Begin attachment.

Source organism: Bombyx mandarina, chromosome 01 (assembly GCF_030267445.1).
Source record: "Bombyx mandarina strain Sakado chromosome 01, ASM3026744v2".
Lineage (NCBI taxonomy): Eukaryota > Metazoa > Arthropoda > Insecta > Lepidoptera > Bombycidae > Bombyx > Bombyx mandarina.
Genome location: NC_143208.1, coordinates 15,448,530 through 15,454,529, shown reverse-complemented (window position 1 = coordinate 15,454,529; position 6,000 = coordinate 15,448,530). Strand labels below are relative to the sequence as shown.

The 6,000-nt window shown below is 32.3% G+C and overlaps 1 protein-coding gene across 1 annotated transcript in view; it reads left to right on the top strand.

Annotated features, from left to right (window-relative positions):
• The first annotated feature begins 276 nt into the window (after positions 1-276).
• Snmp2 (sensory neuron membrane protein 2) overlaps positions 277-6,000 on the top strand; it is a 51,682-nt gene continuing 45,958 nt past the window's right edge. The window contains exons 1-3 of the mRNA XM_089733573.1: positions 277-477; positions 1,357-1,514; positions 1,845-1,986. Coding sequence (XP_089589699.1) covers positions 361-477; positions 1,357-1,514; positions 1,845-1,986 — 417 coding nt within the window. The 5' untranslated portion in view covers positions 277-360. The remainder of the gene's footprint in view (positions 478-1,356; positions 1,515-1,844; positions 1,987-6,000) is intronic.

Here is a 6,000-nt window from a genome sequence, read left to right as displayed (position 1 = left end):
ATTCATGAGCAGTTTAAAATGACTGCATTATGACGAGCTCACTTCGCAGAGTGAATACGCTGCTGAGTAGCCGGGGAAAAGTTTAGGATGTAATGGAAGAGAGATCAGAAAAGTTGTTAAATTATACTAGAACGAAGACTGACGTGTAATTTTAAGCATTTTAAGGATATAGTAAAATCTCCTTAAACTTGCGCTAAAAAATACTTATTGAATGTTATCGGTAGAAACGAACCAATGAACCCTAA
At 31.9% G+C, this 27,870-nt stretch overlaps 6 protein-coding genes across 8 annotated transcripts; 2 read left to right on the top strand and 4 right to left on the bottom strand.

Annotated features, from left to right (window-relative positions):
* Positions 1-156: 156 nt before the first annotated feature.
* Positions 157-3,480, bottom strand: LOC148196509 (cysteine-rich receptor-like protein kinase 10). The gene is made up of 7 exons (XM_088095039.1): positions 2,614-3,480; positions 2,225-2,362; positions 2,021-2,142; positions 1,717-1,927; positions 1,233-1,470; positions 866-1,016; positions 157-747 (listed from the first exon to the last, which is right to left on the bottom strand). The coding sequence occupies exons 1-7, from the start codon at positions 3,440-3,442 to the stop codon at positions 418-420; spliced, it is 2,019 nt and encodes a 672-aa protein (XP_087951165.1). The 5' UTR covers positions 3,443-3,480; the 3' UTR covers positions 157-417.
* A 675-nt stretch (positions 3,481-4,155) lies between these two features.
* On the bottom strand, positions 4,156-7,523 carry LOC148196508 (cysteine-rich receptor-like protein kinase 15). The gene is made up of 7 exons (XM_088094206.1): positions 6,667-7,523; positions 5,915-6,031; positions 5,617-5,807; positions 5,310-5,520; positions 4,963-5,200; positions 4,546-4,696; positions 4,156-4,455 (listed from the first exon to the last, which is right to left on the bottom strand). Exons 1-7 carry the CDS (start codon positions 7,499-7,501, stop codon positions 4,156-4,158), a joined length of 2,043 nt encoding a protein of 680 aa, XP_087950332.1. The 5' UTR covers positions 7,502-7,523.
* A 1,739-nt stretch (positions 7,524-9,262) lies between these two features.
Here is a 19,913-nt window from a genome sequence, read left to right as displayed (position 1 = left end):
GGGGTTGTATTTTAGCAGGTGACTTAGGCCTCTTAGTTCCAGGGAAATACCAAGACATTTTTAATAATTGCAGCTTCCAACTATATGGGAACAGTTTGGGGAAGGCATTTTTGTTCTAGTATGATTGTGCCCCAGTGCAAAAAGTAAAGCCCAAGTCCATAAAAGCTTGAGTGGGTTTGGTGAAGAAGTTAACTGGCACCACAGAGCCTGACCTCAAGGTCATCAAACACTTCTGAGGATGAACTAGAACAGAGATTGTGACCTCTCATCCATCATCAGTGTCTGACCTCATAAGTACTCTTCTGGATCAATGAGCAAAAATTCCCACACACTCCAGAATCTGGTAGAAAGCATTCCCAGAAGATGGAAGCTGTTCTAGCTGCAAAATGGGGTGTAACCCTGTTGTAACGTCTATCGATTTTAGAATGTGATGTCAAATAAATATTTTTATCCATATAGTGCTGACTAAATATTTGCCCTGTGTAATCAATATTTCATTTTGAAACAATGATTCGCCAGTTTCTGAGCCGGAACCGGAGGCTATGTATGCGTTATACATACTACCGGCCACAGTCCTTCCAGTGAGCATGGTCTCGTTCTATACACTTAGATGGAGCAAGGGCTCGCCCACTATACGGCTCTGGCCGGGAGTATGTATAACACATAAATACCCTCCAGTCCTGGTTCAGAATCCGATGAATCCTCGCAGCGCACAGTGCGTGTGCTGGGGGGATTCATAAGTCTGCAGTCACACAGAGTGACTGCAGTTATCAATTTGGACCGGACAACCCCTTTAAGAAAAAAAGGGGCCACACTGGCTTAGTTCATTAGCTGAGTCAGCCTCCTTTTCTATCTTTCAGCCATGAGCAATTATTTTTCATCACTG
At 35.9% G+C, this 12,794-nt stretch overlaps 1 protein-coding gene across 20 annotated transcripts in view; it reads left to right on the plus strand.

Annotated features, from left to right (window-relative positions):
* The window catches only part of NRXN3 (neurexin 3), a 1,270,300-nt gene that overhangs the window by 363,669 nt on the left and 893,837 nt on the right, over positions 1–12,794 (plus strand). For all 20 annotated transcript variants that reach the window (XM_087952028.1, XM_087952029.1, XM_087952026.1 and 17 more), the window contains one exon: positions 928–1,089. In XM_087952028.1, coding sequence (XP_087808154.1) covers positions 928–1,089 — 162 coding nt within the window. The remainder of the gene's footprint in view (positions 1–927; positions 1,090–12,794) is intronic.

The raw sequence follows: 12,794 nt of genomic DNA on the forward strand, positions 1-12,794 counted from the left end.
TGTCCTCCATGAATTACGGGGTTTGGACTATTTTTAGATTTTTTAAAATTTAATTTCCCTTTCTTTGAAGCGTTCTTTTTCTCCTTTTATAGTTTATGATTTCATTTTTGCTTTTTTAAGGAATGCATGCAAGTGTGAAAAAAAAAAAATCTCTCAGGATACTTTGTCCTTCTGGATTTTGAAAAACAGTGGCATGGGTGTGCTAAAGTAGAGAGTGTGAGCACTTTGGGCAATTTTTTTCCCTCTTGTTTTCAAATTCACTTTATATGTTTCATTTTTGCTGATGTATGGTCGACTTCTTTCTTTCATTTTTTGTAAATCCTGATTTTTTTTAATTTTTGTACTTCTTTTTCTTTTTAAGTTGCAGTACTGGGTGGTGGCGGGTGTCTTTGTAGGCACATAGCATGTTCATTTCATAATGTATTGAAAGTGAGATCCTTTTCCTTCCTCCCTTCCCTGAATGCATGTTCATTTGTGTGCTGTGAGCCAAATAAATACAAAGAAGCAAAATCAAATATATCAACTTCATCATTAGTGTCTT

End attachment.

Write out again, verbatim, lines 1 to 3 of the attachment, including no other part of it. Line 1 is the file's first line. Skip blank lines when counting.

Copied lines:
Source organism: Bombyx mandarina, chromosome 01 (assembly GCF_030267445.1).
Source record: "Bombyx mandarina strain Sakado chromosome 01, ASM3026744v2".
Lineage (NCBI taxonomy): Eukaryota > Metazoa > Arthropoda > Insecta > Lepidoptera > Bombycidae > Bombyx > Bombyx mandarina.